Because the legislation was brand new, it was not easy to navigate. There were not initially a lot of resources available to help understand what was required, so finance leaders relied on professional communities, such as Controller Collective and the CFO Leadership Council, for information.
As if this wasn’t enough complexity, the shift to remote work added new tax challenges for finance teams. Many employees moved out of metropolitan areas (often to new states), which changed their income tax obligations. In some cases, these moves also created new sales tax obligations for employers. Businesses pay sales taxes according to a number of factors, including the physical location of their operations. An employee who moves to another state effectively creates an “office” in that state and changes the business’s nexus status.
The impact for finance teams
With a remote workforce, forward-looking finance teams enabled systems that supported employees, wherever they are. They found they could no longer rely on a physical location to pass around shared corporate cards, submit paper receipts, or talk with non-finance employees face-to-face when an issue arose. They needed a process where remote teams could access company money from anywhere, in order to make business purchases without friction and in compliance with company policy.
CFOs played an increasingly strategic role
The pandemic left many businesses strapped for cash. CFOs and their teams have played a key role in finding resources to meet the company’s goals—a trend that is likely to continue as businesses adapt to digital transformation and an increased pace of business change.
Forty-two percent of CFOs now spend as much as half of their time in a “strategist” role, according to Grant Thornton’s 2020 CFO survey. Nick Vellani, a national managing principal of financial management at Grant Thornton, explains what that means:
CFOs are preoccupied analyzing their businesses and refocusing resources to support corporate strategy. As a result, CFOs have had to look for new ways to capitalize on trends like automation and outsourcing. The simple truth is that the CFO is now a primary decision maker, thought leader and voice of reason.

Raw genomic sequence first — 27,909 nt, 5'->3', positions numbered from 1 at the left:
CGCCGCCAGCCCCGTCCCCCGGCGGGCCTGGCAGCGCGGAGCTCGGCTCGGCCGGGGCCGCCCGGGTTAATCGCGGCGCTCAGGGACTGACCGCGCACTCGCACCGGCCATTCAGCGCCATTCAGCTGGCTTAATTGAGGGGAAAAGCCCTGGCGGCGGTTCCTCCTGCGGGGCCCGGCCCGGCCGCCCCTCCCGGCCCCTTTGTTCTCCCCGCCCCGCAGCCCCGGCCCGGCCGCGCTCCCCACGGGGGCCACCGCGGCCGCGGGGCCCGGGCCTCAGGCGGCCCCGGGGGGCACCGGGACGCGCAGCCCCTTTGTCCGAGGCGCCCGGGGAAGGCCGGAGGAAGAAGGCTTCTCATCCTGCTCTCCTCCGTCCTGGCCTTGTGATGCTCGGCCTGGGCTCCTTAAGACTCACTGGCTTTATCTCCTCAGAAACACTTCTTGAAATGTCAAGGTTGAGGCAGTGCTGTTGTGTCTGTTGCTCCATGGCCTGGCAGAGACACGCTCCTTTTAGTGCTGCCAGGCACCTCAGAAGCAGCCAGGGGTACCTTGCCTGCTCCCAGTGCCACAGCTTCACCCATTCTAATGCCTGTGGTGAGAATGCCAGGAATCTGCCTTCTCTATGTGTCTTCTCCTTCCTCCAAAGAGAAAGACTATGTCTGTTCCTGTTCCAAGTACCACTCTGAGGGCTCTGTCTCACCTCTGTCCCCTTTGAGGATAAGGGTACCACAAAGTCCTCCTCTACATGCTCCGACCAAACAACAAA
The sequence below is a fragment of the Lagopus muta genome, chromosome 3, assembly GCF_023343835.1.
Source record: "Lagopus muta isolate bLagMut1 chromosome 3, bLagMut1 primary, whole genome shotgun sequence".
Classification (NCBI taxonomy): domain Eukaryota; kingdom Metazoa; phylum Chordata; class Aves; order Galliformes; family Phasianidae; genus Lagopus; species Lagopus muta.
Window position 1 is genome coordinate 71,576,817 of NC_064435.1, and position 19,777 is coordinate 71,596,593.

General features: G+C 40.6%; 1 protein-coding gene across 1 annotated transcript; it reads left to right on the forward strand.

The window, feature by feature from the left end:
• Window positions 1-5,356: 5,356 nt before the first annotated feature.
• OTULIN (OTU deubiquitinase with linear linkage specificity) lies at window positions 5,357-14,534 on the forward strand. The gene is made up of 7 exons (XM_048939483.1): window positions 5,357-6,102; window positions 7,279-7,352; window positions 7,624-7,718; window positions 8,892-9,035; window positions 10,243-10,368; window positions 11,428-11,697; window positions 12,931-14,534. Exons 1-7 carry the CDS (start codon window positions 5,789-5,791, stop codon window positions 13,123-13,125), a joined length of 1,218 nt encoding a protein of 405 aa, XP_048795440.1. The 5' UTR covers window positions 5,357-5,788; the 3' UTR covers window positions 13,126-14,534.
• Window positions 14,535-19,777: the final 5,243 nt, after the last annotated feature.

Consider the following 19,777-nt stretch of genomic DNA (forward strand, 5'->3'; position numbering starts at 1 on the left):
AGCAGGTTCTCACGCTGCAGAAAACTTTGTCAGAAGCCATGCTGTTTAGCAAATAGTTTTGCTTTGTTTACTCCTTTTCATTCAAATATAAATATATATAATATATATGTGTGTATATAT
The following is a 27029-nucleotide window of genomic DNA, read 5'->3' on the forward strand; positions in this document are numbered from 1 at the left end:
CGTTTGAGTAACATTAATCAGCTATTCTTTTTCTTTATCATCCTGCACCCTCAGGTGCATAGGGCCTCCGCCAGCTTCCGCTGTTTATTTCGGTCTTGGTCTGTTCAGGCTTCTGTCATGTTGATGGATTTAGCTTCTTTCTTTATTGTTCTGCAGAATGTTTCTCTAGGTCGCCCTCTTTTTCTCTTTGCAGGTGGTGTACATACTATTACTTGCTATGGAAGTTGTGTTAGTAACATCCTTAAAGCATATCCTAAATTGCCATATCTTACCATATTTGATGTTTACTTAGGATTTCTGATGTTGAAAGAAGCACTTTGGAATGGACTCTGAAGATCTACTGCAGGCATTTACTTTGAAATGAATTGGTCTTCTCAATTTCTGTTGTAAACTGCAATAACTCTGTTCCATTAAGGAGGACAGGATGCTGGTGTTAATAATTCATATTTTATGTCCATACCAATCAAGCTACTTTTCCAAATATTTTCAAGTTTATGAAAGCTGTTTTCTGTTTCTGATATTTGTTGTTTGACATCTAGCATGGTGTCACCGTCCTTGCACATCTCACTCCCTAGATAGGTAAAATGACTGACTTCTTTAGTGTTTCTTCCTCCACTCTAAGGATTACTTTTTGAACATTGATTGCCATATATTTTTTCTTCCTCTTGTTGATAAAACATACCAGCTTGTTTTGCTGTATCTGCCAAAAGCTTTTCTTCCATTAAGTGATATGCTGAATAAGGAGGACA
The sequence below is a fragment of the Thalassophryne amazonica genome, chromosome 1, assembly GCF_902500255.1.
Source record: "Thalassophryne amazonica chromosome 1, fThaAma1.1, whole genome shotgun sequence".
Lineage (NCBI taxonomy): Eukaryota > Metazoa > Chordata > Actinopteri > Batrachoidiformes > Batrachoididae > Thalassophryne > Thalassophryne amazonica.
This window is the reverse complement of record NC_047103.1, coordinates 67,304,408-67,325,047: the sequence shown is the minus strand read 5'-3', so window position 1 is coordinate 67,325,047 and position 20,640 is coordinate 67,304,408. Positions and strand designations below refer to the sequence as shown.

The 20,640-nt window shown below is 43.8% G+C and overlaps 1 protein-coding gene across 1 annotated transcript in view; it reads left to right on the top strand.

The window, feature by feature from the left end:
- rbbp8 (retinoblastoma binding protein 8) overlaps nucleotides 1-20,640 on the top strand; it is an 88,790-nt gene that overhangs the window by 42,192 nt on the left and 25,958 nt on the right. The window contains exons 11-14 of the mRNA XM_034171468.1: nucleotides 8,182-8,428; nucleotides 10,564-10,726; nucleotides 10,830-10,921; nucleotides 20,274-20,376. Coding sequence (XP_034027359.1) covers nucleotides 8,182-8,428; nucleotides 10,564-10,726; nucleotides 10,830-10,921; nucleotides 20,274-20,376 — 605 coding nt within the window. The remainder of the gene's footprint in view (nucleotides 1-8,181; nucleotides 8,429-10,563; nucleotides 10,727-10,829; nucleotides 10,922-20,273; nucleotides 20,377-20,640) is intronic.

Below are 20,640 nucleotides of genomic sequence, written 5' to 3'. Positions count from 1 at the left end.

Business leaders have a much harder time forecasting and planning than they had in the past. Finance teams are now expected to consider and model several different scenarios, not just make projections based on historical trends, according to CFO Dive.
Not surprisingly, the demand for strategic finance professionals is increasing. “I’ve never seen so many VP of Finance job descriptions. VCs are really pushing for this role because they realize they need more people on the finance team who can think strategically about finance,” said Peter Nesbitt, VP of Finance at Teampay.
The impact for finance teams
In order to be strategic, CFOs need real-time visibility into their business’s financial activities, including spend. This allows them to develop plans based on the most accurate, up-to-date numbers. Armed with the right information, they can make better, faster decisions about budgets, investments, and forecasts.
COVID-19 was just a catalyst for existing trends
2020 may have been an unpredictable year, but the market shifts were already in motion long before. The pandemic shined a light on the forces already at work in the business landscape and pushed finance teams forward into the modern era.
The nature of work has changed, and it’s not going back in 2021. Many employees will work from home permanently, stakeholders will continue to demand real-time information, and shifting market conditions will require continual adjustments to forecasts and budgets.
We can’t be certain what 2021 will bring, but there is one thing we know: taking a proactive approach to finance operations is the only way to get ahead. By embracing technology that offers real-time visibility, total control, and remote capabilities, finance teams can meet the challenges of the future, whatever they are.